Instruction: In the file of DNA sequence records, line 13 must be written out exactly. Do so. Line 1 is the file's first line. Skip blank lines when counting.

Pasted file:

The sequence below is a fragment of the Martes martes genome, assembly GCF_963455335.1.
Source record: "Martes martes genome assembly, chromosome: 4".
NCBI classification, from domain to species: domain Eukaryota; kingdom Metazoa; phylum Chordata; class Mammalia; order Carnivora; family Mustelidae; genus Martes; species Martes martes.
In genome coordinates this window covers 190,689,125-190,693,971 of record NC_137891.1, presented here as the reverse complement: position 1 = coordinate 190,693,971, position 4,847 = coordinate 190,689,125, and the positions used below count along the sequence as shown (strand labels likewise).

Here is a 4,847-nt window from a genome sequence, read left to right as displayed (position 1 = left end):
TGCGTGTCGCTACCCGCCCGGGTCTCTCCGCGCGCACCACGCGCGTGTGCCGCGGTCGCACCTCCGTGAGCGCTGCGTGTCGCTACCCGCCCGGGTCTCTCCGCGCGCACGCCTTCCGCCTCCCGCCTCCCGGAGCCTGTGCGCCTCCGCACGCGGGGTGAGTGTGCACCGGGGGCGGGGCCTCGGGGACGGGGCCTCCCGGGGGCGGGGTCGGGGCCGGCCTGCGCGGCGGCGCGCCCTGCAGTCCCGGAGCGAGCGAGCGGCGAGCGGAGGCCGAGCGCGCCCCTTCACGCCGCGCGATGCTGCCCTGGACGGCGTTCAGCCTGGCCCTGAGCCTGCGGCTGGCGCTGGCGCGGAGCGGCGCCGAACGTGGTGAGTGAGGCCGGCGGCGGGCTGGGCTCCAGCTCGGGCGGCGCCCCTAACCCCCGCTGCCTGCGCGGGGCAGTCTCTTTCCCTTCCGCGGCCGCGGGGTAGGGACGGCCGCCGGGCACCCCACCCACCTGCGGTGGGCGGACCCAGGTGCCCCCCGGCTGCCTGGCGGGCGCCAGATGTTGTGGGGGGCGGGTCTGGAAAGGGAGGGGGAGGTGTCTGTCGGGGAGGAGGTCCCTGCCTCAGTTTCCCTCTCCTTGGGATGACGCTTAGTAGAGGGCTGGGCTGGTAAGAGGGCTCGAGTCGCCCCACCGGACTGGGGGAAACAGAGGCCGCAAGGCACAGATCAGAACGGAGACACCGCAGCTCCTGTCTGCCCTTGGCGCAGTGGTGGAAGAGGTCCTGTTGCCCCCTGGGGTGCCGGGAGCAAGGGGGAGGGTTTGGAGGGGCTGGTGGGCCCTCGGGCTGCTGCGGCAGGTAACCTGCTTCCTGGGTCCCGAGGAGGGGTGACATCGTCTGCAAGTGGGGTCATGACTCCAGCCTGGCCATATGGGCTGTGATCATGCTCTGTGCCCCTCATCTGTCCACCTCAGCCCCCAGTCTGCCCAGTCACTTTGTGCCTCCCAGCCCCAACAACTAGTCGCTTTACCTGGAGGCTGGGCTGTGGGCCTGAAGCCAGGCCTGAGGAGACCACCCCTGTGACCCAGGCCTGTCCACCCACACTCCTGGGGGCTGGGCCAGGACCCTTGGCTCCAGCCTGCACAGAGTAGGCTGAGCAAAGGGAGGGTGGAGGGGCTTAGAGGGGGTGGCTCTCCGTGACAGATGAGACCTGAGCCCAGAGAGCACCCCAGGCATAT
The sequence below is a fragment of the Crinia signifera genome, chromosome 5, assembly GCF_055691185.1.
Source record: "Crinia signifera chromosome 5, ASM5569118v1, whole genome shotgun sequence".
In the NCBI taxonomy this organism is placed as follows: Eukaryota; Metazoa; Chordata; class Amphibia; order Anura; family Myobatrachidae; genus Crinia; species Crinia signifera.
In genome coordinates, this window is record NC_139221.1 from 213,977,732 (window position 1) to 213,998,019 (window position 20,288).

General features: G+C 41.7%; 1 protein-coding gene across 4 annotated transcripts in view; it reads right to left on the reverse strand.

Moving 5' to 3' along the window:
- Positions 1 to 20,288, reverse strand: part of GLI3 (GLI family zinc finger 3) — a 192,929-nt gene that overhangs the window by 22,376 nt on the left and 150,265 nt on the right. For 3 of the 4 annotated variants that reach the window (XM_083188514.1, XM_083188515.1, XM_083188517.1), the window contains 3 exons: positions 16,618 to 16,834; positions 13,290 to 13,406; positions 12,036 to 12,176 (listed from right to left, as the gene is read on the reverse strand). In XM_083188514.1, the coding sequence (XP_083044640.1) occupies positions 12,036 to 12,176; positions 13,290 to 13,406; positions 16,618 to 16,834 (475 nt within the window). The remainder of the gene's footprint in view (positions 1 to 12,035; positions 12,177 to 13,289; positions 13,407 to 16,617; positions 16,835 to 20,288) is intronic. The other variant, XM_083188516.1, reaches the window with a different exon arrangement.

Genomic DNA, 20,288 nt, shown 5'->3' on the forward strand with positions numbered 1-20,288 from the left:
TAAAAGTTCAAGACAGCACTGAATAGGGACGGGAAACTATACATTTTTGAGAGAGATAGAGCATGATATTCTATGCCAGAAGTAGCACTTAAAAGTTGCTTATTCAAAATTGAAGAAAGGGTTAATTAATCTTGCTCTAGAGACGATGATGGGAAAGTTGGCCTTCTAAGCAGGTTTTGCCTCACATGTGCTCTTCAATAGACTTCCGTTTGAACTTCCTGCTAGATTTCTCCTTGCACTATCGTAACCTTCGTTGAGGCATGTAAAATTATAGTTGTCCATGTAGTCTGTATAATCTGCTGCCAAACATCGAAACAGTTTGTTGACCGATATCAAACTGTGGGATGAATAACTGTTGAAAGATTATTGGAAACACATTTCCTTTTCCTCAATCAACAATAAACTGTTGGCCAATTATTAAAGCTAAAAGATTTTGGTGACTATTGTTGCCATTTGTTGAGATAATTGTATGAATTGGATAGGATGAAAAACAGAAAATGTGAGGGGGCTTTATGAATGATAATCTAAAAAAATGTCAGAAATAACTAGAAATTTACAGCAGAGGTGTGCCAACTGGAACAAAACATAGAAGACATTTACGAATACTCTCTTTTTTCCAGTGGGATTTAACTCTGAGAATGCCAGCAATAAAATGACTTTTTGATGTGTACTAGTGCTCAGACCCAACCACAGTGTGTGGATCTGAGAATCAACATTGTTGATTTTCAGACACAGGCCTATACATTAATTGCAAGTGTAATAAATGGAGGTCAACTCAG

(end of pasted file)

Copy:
- Positions 1 to 20,288, reverse strand: part of GLI3 (GLI family zinc finger 3) — a 192,929-nt gene that overhangs the window by 22,376 nt on the left and 150,265 nt on the right. For 3 of the 4 annotated variants that reach the window (XM_083188514.1, XM_083188515.1, XM_083188517.1), the window contains 3 exons: positions 16,618 to 16,834; positions 13,290 to 13,406; positions 12,036 to 12,176 (listed from right to left, as the gene is read on the reverse strand). In XM_083188514.1, the coding sequence (XP_083044640.1) occupies positions 12,036 to 12,176; positions 13,290 to 13,406; positions 16,618 to 16,834 (475 nt within the window). The remainder of the gene's footprint in view (positions 1 to 12,035; positions 12,177 to 13,289; positions 13,407 to 16,617; positions 16,835 to 20,288) is intronic. The other variant, XM_083188516.1, reaches the window with a different exon arrangement.